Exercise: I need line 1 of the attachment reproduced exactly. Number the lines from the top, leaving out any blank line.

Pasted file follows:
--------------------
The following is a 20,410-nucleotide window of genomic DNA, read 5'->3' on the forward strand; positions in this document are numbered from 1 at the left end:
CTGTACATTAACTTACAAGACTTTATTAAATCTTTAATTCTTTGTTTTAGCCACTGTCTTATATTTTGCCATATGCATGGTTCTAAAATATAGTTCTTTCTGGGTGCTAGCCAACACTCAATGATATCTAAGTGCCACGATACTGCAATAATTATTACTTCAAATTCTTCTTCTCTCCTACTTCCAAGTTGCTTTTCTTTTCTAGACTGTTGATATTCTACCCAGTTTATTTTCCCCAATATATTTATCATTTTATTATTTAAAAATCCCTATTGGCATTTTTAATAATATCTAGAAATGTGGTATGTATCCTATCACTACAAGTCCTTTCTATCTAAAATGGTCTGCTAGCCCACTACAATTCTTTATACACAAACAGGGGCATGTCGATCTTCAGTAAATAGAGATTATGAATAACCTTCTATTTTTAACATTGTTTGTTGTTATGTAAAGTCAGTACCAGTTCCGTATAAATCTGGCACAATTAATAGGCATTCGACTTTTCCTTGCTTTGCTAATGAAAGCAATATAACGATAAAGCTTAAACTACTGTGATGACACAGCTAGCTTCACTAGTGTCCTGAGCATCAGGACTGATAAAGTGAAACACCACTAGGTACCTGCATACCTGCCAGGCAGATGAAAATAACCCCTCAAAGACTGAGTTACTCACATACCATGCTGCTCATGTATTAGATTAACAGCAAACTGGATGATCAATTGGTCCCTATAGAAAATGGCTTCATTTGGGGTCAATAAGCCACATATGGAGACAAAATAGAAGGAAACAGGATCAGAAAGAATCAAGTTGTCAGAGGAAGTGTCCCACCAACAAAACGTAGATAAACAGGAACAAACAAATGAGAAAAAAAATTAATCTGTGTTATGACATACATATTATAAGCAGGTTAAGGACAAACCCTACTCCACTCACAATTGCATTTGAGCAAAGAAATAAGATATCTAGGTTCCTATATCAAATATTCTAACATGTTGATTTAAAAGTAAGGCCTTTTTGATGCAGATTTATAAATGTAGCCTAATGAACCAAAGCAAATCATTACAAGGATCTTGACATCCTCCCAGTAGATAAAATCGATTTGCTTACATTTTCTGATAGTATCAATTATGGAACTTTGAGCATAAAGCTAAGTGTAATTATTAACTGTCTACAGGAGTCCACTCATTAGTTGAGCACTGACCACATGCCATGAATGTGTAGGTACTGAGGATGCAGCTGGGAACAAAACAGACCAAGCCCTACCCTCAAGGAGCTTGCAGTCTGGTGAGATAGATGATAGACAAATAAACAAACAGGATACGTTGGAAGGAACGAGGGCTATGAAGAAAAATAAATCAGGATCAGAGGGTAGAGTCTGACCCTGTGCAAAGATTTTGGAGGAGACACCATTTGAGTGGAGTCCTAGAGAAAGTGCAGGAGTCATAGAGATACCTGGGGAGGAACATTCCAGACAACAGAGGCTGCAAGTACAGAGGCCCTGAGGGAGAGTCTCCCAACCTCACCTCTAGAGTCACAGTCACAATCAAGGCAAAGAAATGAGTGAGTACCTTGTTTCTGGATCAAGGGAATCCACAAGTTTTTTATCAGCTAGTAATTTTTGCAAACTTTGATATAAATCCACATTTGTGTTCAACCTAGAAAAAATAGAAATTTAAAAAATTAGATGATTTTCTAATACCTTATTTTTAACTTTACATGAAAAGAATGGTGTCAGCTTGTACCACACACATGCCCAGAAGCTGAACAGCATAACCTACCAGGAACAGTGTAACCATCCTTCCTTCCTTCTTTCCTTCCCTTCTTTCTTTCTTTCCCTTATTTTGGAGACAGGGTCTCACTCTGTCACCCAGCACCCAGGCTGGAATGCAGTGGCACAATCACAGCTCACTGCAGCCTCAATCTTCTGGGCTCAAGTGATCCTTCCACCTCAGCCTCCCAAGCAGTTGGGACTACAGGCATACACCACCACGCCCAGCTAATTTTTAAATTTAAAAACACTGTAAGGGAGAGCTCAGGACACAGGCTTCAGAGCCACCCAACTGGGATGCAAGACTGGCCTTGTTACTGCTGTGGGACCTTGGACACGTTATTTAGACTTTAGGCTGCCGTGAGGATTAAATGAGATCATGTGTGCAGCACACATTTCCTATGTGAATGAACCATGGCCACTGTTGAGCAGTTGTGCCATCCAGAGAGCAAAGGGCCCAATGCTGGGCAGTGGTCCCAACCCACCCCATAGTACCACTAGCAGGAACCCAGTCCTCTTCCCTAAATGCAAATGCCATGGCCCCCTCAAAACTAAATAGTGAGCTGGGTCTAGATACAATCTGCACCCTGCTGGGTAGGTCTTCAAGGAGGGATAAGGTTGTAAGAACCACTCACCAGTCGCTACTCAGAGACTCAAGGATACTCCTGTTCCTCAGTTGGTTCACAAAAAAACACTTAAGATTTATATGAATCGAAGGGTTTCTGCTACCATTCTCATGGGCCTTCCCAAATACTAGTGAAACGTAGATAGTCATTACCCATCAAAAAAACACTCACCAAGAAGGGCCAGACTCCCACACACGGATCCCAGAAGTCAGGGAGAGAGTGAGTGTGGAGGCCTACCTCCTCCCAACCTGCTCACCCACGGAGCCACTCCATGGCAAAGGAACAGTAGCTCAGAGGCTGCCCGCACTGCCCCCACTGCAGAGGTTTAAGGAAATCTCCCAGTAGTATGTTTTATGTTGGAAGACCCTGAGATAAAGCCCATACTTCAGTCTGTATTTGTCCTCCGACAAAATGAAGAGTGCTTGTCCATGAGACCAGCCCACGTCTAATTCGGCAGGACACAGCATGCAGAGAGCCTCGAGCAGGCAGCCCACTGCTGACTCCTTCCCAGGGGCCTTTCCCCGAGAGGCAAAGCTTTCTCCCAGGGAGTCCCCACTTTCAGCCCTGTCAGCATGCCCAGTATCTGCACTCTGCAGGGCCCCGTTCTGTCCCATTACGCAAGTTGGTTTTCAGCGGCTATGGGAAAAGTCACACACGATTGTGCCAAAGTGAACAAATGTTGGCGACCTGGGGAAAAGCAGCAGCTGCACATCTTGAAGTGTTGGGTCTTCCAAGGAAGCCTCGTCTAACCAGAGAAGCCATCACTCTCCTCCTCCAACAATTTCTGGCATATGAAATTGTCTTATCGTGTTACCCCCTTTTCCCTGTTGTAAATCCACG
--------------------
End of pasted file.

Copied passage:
The following is a 20,410-nucleotide window of genomic DNA, read 5'->3' on the forward strand; positions in this document are numbered from 1 at the left end: